Health Screening 101 (Part 1 of 3)

Health Screening 101 (part 1 of 3 series)

Health Screening 101: Blood Testing (Part 1)

Without a better understanding of Health Screening Tests, looking at blood screening paperwork can be both overwhelming as well as invoke attitudes of apathy for borderline healthy /​ unhealthy numbers. Here is an email from an officer who is 33 years old who admits he needs to lose a few pounds, but is concerned with his recent blood work numbers:

Stew, I know you are not a doctor, but can you give me your opinion on these numbers? The left column is my most recent numbers from last week (Nov 2012) and the numbers on the right are the ranges I should be in to be considered healthy. I know I need to eat better, exercise, and get more sleep, but where do I start? Should I be overly-​​concerned and start taking medication to deal with this?

Wow, great question. I too get overwhelmed when I look at all the different blood test elements and ranges when some are good, bad, or borderline. And, yes, I am not a doctor, but I know several and have interviewed them to help me write this response to your questions. But to help demonstrate where you need to focus, we are going to use the TRAFFIC LIGHT System created by Specialty Health in Reno NV, to help drive home the importance and understanding of these scores as everyone thoroughly understands the standard traffic light:

(RED = danger, YELLOW = borderline, GREEN = good)

Blood Test (Nov 2012) Acceptable Ranges for Blood Tests
z1-redlight BMI – Body Mass Index 33.3 (waist 41”) Greater than 30BMI Less than 25BMI
z1-redlight Blood Pressure 148 /​ 84 Greater than 140/​90 Less than 120/​80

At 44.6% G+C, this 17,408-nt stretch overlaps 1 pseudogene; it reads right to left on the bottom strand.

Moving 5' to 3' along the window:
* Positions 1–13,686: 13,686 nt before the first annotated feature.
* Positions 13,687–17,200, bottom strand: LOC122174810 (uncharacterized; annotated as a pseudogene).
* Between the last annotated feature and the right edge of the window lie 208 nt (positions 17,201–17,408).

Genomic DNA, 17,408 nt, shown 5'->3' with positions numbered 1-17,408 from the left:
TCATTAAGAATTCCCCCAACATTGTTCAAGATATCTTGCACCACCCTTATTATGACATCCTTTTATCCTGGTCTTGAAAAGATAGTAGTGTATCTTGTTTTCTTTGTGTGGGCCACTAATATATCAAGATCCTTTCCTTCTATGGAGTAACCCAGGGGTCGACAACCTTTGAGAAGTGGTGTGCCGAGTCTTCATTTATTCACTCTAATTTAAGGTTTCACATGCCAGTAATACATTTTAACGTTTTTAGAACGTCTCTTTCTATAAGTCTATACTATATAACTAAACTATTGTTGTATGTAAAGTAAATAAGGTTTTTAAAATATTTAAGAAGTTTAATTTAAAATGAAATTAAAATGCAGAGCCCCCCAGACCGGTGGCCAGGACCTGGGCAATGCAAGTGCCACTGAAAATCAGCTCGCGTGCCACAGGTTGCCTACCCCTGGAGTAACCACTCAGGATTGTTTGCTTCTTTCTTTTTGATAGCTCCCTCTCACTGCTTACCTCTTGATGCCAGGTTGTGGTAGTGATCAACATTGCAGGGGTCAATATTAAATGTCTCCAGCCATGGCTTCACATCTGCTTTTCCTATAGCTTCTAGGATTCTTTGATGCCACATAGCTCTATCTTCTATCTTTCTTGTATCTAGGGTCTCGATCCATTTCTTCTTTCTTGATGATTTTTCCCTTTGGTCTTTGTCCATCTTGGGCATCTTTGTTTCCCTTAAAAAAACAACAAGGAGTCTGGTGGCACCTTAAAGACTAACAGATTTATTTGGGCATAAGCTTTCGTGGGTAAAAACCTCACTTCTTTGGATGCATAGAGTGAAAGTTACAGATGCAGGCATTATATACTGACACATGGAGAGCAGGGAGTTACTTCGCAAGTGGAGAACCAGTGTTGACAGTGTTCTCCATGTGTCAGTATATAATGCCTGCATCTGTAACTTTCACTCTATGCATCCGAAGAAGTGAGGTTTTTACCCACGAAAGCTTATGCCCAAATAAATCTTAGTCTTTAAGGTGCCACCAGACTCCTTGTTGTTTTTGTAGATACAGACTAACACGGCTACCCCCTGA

z1-redlight HDL (good cholesterol) 31 Less than 40 Greater than 60
z-yellight LDL (bad cholesterol) 117 Greater than 131 Less than 100
z1-redlight Triglycerides 362 Greater than 200 Less than 150
z1-redlight LDL – P (Lipoproteins)– see more info below 2231 — determined from NMR – special test Greater than 1000 Less than 1000

 

Yes, in a nutshell, I would be alarmed with these numbers, BUT the good news is they are all completely reversible. Dr. E. James Greenwald of Specialty Health in Reno Nevada concurs, but also demonstrates another level of understanding and uses a ratio of Triglycerides and HDLs to produce the Insulin Resistance Ratio. Triglycerides divided by HDLs = Insulin Resistance Ratio.

Looking at your TRIGs /​ HDLs (326 /​ 31) you get a ratio of = 11.7 Insulin Resistance Ratio:

Why is this number important? Any ratio score of more than 3.5 means you are insulin resistant. Insulin Resistance (IR) is defined by Dr. Greenwald as: “When humans become insulin resistant, the glucose receptors of our liver and muscle cells get clogged. Insulin has a difficult time allowing glucose to get into the cell. Glucose stays in the blood stream and blood glucose levels increase and so does the blood insulin levels as the pancreas keeps pumping more and more insulin to try to keep blood sugar (glucose) levels under control.”

To better understand how insulin works in the body, here is a description definition from
Medical​-Dictionary​.thefreedictionary​.com:

“After a person eats a meal, digestive juices in the small intestine break down starch or complex sugars in the food into glucose, a simple sugar. The glucose then passes into the bloodstream. When the concentration of glucose in the blood reaches a certain point, the pancreas is stimulated to release insulin into the blood. As the insulin reaches cells in muscle and fatty (adipose) tissues, it attaches itself to molecules called insulin receptors on the surface of the cells. The activation of the insulin receptors sets in motion a series of complex biochemical signals within the cells that allow the cells to take in the glucose and convert it to energy. If the pancreas fails to produce enough insulin or the insulin receptors do not function properly, the cells cannot take in the glucose and the level of glucose in the blood remains high.”